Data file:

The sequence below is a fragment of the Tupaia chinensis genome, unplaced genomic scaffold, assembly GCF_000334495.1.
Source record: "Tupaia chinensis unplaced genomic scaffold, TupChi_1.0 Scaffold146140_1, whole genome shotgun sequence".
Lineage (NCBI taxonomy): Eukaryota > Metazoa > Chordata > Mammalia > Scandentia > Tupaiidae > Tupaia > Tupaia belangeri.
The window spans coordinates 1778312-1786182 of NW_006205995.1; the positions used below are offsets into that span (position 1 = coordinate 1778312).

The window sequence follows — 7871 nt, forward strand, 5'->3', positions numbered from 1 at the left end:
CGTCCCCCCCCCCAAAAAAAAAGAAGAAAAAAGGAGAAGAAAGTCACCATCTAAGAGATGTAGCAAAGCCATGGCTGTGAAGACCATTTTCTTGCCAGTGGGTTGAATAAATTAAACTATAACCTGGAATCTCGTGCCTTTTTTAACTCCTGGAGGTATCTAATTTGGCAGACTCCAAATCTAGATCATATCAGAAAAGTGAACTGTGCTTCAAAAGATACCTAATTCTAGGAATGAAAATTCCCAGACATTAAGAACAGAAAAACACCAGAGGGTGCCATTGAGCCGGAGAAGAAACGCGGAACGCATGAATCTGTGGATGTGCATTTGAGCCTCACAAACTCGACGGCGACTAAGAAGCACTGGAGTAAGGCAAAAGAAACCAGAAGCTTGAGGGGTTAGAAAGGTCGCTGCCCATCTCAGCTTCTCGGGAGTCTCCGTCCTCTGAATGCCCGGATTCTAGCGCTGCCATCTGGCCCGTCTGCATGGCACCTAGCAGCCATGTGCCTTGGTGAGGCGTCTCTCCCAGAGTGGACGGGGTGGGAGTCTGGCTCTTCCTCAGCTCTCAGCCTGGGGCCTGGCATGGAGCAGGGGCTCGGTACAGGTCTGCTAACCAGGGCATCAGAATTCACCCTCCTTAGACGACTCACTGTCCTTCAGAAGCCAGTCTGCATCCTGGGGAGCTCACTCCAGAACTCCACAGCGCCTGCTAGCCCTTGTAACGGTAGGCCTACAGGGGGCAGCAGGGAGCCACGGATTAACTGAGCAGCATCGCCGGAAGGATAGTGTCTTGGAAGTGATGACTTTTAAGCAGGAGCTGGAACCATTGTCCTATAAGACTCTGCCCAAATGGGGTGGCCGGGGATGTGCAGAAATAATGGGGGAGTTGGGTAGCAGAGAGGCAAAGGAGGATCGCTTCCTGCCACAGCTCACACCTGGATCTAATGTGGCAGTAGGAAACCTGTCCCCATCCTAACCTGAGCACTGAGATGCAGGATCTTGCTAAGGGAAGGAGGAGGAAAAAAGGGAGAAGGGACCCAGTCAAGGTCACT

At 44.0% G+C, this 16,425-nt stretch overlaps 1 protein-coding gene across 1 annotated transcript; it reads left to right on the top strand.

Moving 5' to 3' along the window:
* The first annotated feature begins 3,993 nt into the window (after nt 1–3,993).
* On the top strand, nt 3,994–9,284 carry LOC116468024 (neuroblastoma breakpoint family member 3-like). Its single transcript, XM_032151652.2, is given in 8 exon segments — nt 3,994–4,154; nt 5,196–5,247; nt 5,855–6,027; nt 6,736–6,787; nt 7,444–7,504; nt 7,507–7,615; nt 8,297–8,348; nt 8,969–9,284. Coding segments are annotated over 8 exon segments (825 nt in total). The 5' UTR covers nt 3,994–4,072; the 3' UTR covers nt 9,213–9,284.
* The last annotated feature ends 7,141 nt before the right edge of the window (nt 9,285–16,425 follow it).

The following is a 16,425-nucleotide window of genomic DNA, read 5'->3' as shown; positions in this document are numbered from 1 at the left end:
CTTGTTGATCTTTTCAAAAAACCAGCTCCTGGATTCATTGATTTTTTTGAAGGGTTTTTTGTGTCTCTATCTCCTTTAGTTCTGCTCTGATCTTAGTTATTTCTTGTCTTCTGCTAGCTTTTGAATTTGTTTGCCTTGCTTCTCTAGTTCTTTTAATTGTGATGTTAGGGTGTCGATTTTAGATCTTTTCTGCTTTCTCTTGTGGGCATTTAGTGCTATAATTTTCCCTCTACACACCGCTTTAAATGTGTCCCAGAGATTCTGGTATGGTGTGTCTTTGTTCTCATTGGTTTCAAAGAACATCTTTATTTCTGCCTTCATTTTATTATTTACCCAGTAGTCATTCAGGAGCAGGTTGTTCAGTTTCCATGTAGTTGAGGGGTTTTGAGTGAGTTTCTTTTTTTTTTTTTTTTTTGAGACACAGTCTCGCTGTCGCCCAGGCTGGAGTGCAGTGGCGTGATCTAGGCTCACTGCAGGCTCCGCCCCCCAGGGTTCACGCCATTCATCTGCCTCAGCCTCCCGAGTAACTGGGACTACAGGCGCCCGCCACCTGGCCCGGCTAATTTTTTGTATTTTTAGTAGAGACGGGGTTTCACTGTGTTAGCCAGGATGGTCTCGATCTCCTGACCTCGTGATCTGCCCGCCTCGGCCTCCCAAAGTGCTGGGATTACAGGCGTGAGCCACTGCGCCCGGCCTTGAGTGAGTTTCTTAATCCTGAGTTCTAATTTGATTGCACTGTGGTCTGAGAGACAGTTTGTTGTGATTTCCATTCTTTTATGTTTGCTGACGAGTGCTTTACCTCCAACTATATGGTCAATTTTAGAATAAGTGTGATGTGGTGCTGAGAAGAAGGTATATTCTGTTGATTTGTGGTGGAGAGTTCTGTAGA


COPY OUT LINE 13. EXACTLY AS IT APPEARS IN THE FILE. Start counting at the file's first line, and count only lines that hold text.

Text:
CTTGTTGATCTTTTCAAAAAACCAGCTCCTGGATTCATTGATTTTTTTGAAGGGTTTTTTGTGTCTCTATCTCCTTTAGTTCTGCTCTGATCTTAGTTATTTCTTGTCTTCTGCTAGCTTTTGAATTTGTTTGCCTTGCTTCTCTAGTTCTTTTAATTGTGATGTTAGGGTGTCGATTTTAGATCTTTTCTGCTTTCTCTTGTGGGCATTTAGTGCTATAATTTTCCCTCTACACACCGCTTTAAATGTGTCCCAGAGATTCTGGTATGGTGTGTCTTTGTTCTCATTGGTTTCAAAGAACATCTTTATTTCTGCCTTCATTTTATTATTTACCCAGTAGTCATTCAGGAGCAGGTTGTTCAGTTTCCATGTAGTTGAGGGGTTTTGAGTGAGTTTCTTTTTTTTTTTTTTTTTTGAGACACAGTCTCGCTGTCGCCCAGGCTGGAGTGCAGTGGCGTGATCTAGGCTCACTGCAGGCTCCGCCCCCCAGGGTTCACGCCATTCATCTGCCTCAGCCTCCCGAGTAACTGGGACTACAGGCGCCCGCCACCTGGCCCGGCTAATTTTTTGTATTTTTAGTAGAGACGGGGTTTCACTGTGTTAGCCAGGATGGTCTCGATCTCCTGACCTCGTGATCTGCCCGCCTCGGCCTCCCAAAGTGCTGGGATTACAGGCGTGAGCCACTGCGCCCGGCCTTGAGTGAGTTTCTTAATCCTGAGTTCTAATTTGATTGCACTGTGGTCTGAGAGACAGTTTGTTGTGATTTCCATTCTTTTATGTTTGCTGACGAGTGCTTTACCTCCAACTATATGGTCAATTTTAGAATAAGTGTGATGTGGTGCTGAGAAGAAGGTATATTCTGTTGATTTGTGGTGGAGAGTTCTGTAGA